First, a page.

BUENOS AIRES: Argentines are well known the world over for their passion for football. What’s not such common knowledge is how that very fervour is helping police catch criminals.
In Argentina, the country that gave the world footballing geniuses of the likes of Diego Maradona and Lionel Messi, it seems that fugitives from justice can remain hidden only as long as there isn’t a match on.
Over the last two years, police have laid their hands on 424 criminals that had gone to watch a football match.
The Secure Stand operation that saw police check the identity of 7.5 million fans in almost 800 operations across 60 stadiums in Argentina has resulted in thieves, rapists and violent criminals finding themselves behind bars.
On top of that, another 1,507 known thugs were denied entry to their game of choice.
That’s what the operation was originally set up for: to prevent hooligans from entering stadiums, as Argentine football suffered in the grip of growing fan violence.
In the Oscar-winning 2010 film, “The Secret in Their Eyes,” an Argentine football fan says: “A guy can change anything. His face, his home, his family, his girlfriend, his religion, his God.
“But there’s one thing he can’t change: He can’t change his passion.”
That passion has caught up with numerous criminals in the country. Still, that is barely a drop in the ocean, given Argentina has 50,000 fugitives.
It’s not just violent crime in the authorities’ sights, though, as a woman scammer found out when she turned up with her two sons to watch her beloved Talleres de Cordoba play.
She was detained and her husband called to collect the children so she could be formally arrested.
Football-related violence had become so bad that away supporters were barred from traveling to games last year, a measure that has started to be rolled back as a result of the successful Secure Stand operation.
“We’ve had an interesting curve since implementing the Secure Stand program,” the government’s director of sporting security, Guillermo Madero told AFP.
“The number of fugitives is the same and those getting access to the stadium is declining. That means the hooligans have stopped going (to games).”
In September 2017, a man wanted for sexual abuse and aggravated theft, who had been on the run for 11 days, was apprehended trying to get into the ground to watch Racing play San Martin de San Juan.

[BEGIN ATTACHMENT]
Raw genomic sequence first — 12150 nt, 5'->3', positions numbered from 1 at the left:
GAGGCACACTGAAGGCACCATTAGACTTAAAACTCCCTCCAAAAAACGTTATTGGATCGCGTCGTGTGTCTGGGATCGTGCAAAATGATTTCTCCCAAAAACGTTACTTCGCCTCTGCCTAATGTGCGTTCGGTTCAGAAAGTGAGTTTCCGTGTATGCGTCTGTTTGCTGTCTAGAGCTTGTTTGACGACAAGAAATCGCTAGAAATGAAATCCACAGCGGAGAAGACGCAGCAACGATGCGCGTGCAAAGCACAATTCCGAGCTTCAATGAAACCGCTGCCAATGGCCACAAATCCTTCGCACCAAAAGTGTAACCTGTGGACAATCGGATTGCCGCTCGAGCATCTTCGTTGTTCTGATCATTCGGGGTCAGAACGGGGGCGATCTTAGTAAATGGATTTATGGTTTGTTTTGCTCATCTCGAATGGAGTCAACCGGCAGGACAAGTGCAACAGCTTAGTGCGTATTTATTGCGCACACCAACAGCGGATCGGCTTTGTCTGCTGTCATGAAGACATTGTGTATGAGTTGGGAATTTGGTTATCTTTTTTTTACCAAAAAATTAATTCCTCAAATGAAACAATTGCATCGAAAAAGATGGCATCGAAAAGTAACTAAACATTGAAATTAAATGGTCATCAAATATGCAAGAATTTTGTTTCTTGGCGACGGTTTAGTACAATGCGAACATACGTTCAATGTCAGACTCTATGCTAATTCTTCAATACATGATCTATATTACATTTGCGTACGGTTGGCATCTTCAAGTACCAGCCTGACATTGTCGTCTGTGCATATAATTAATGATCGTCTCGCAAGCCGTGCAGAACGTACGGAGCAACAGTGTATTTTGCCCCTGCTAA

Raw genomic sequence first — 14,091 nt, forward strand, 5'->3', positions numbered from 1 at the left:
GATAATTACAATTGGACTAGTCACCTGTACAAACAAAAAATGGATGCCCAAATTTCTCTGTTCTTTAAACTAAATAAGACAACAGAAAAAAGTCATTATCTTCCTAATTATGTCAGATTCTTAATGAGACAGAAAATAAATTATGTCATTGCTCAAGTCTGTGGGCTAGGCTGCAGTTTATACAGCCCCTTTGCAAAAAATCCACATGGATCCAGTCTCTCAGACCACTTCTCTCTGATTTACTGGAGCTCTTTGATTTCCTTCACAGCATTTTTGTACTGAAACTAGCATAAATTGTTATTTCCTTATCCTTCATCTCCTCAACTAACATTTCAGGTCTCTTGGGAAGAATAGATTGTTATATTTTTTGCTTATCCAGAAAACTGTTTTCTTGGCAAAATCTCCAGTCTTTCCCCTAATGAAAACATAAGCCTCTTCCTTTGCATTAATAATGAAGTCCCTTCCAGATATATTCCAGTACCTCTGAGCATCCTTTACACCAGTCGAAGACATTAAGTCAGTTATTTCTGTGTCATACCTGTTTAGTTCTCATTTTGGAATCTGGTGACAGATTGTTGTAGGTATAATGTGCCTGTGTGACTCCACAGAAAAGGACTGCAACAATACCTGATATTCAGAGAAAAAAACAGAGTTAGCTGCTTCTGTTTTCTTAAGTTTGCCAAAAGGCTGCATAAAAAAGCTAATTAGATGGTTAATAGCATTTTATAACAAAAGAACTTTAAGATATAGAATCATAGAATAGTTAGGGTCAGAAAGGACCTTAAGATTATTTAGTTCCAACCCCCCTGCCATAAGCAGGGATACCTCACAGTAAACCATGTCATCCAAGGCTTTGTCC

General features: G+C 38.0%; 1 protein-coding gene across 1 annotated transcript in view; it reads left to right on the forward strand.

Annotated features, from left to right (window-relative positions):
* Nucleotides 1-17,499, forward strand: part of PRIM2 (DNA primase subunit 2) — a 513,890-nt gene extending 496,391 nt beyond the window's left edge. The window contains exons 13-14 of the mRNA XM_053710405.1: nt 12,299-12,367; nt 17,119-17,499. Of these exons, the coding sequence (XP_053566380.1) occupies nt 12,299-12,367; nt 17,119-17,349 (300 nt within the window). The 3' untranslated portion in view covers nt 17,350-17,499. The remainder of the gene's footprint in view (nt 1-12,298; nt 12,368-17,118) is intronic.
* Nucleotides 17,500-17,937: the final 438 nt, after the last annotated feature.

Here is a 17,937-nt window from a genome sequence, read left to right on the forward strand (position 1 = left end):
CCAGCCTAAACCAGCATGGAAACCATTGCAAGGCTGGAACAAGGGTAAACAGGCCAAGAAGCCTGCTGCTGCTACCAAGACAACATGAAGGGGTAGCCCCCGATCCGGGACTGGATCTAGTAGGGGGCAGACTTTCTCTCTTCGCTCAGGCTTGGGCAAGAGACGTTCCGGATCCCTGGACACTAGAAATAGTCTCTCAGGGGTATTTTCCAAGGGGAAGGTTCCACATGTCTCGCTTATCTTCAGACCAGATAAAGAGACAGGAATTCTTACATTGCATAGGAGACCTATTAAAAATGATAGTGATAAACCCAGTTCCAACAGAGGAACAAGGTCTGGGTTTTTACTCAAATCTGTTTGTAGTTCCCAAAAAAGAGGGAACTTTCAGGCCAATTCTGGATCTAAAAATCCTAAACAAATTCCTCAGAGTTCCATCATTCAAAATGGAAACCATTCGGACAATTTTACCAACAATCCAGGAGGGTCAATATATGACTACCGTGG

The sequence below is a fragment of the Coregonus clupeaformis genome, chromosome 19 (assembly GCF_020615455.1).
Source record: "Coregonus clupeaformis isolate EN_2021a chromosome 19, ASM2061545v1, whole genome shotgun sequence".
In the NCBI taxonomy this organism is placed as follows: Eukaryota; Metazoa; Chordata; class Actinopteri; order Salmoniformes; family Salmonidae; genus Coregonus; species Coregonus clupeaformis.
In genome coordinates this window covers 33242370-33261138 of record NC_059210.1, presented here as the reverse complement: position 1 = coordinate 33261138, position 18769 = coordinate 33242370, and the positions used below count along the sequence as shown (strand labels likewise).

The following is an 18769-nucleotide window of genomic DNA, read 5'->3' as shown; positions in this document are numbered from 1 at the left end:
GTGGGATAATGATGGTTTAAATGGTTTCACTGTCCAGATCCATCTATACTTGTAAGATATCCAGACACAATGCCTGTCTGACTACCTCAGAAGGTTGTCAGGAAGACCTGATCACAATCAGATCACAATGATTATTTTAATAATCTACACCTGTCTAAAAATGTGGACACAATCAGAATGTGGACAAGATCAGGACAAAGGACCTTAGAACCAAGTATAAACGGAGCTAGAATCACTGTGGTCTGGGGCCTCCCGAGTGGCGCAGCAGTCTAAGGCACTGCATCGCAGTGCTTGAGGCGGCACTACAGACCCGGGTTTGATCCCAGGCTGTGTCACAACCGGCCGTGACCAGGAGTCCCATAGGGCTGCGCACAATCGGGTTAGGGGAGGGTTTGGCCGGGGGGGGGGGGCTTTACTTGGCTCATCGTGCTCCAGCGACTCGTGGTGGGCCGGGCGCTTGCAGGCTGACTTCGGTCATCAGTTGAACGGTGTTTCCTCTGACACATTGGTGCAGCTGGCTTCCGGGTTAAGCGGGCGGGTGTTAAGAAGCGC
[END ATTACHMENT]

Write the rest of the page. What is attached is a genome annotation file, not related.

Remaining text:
Juan Matias, a vice president at Newell’s Old Boys, the team Messi supports, had been wanted for drug smuggling. In June, he was caught trying to get into a Union game in Santa Fe.
Some of those prevented from entering stadiums were vetoed over incidents that took place during the World Cup in Russia.
Derby matches have proved the most fruitful for police as fans — criminals included — simply can’t resist the urge to be at their side’s biggest games.
Last November, at a clash between local Buenos Aires rivals San Lorenzo and Huracan, police fingered Silvio Alejandro Rodriguez, who had been sought over sexual assault and corruption of minors.
The most unforgettable arrest, though, was in February during the River-Estudiantes derby, also in Buenos Aires.
Nicolas Bordon was wanted for aggravated homicide, drug trafficking, illicit association and resisting authority.
One of his victims was a police officer, much to the “dismay” of those “that participated in his arrest,” according to Madero.
Given the number of police officers operating around football grounds, it would seem a risk hardly worth taking for a wanted criminal.
But psychologist Betina Payaslian says they simply can’t help themselves.
“They think they’re doing nothing but trying to avoid the trap, but all they end up doing is searching for it along their path,” she said.
“That’s the neurosis trap and it’s a snag. What perplexes them is not understanding how they ended up there in a place that feels cruelly familiar.”